Judah Hak-kodesh

Judah Hak-Kodesh or the Holy, son of Simon, of the tribe of Benjamin, and a descendant of Hillel I, is one of the most celebrated characters in Jewish history. He was born at Tiberias, according to accounts, about 135, on the same day on which Rabbi Akiba suffered martyrdom — an event predicted, according to his admirers, in the verse of Solomon: "One sun ariseth, and one sun goeth down." While yet a youth he was, on account of his extraordinary proficiency in Jewish law, admitted to the Sanhedrim, and on the death of his father followed him in the presidency of that learned body. The manner in which he administered the duties of this high office was in itself sufficient to win for him "the praise of his people in all their generations." Maimonides describes him as having been a man so nobly gifted by the Almighty with the choicest endowments as to be the phoenix and ornament of his age. But the best evidence of the high estimation in which his contemporaries held him is afforded by the many favorable epithets which they fastened on him. Besides the title of Nasi, which his position as president of the Sanhedrim secured him, he was more generally known as "Rabbi," which was applied to him κατ᾿ έξοχήν,s with no further note of individual distinction. He was known as the "saint," the "holy one," the meek. Being, like Hillel I, of the house of David, he sometimes was, as Bar-Cocheba had previously been, looked upon as the promised Messiah. But this opinion was, after all, confined only to a few. Certain it is, however, that he exerted an influence over the Jewish nation of his day far wider and more powerful in its extent than had ever fallen to the lot of any Nasi, even any member of his house since the days of Hillel. This may be due perhaps not so much to his vast erudition as to his wealth, which enabled him to become the supporter of hundreds and thousands of poor youths, who after they had sat at his feet, went out all over the Jewish abodes to sound aloud the praises of their noble master and teacher in Israel. But Judah hak-Kodesh has far greater claims for our consideration: he has built himself a far more enduring monument as the Moses of later Rabbinism (q.v.), as the compiler of the Mishna (q.v.), or code of traditional law, the embodiment of all the authorized interpretations of the Mosaic law, the traditions, the decisions of the learned. and the precedents of the courts or schools — a sort of Jewish Pandects. "In attempting this Herculean task," says Etheridge (Introd. Jewish Lit. p. 88), "he may have been moved by the peculiar condition of the Jewish community. They were a scattered people, liable at any hour to the renewal of a wasting persecution, and maintaining their religious standing in the presence of an ever advancing Christianity, and in defiance of the menaces of a world which always viewed them with hatred. Their schools, tolerated today, might tomorrow be under the imperial interdict, and the lips of the Rabbins, which now kept the knowledge of the law, become dumb by the terror of the oppressor. These circumstances possessed him with the apprehension that the traditional learning received from their fathers would, without a fixed memorial, at no distant time be either greatly corrupted or altogether perish from among them. It was his wish also to furnish the Hebrew people with such a documentary code as would be a sufficient guide for them, not only in the affairs of religion, but also in their dealings with one another hi civil life, so as to render it unnecessary for them to have recourse to suits at law at the heathen tribunals. In addition to these motives, he was probably actuated also by the prevailing spirit of codification, which was one of the characteristics of the age. Legal science was in the ascendant, and the great law schools of Rome, Berytus, and Alexandria were in their meridian; and Judah, who loved his law better than they could theirs, wished to give it the same advantages of simplification, system, and immutability which such jurists as Salvius Julianus had accomplished for the Roman laws in the time of Hadrian, and Ulpian was laboring at in his own day." The Mishna is divided into six parts (sedarim): the first treats of agriculture, the second of festivals, the third of marriages, the fourth of civil affairs, the fifth of sacrifices and religious ceremonies, and the sixth of legal purification. The text was published with short glosses at Amsterdam (1631, 8vo), and often reprinted, with more or less extensive commentaries, at Amsterdam, Venice, Constantinople, etc. (See a list of the editions, translations, etc., in First, Biblioth. Judaica.) His last days Judah hak-Kodesh spent at Sepphoris, whither he removed on account of his failing health. The exact date of his death is not known, but it must have occurred between 190 and 194. He is frequently spoken of as a friend and contemporary of one of the emperors Antoninus, generally supposed to be Marcus Aurelius, but Grätz and other critics are inclined to doubt the possibility of an intimate relation between this head of the Jewish Church and a Roman emperor. See, however, Bodeck, M. A. Antoninus als Freund u. Zeitgenosse des R. Jehuda ha-Nasi (Lpz. 1868); Contemp. Rev. 1869, p. 81 sq. Grätz, Geschichte d. Juden, 4, 246 sq. See also Schneeberger, Life and Works of Rabbi Jehuda ha-Nasi (Berl. 1870); Jost, Gesch. d. Judenth. u. s. Sekten, 2, 425 sq. (J.H.W.)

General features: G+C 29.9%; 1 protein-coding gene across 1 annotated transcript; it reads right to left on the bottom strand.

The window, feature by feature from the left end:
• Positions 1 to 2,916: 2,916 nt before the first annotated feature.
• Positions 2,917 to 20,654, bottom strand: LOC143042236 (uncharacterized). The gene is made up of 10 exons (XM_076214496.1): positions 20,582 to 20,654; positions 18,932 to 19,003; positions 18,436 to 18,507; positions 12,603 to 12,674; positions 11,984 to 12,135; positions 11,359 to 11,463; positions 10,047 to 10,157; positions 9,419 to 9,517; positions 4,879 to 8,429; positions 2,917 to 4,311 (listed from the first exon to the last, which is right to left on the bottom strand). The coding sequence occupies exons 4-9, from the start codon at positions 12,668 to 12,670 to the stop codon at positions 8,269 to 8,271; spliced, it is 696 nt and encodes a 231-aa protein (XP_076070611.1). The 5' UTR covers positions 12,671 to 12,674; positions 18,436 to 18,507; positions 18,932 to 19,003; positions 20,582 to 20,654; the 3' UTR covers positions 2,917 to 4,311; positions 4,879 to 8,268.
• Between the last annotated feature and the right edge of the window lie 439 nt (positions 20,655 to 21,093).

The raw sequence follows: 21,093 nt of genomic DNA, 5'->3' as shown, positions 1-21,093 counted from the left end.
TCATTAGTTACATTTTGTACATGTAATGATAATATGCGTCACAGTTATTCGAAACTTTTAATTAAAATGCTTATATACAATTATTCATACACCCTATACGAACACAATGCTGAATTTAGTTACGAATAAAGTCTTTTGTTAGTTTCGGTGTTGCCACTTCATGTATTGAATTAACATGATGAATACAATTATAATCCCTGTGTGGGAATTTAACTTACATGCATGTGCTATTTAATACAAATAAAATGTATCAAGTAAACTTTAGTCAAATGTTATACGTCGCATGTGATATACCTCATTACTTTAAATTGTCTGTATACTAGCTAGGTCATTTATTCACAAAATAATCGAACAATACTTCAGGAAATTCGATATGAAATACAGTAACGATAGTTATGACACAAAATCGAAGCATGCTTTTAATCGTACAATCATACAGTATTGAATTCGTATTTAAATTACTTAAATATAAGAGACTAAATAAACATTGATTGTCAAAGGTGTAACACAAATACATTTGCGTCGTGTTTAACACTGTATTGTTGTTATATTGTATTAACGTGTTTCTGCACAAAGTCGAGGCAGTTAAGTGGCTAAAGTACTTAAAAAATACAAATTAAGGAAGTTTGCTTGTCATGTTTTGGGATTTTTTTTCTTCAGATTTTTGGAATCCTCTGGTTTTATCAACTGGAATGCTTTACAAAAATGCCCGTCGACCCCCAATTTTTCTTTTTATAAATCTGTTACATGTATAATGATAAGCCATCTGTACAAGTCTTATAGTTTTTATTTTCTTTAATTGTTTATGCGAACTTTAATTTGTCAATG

Topical Outlines Nave's Bible Topics International Standard Bible Encyclopedia Online King James Bible King James Dictionary

Verse reference tagging and popups powered by VerseClick™.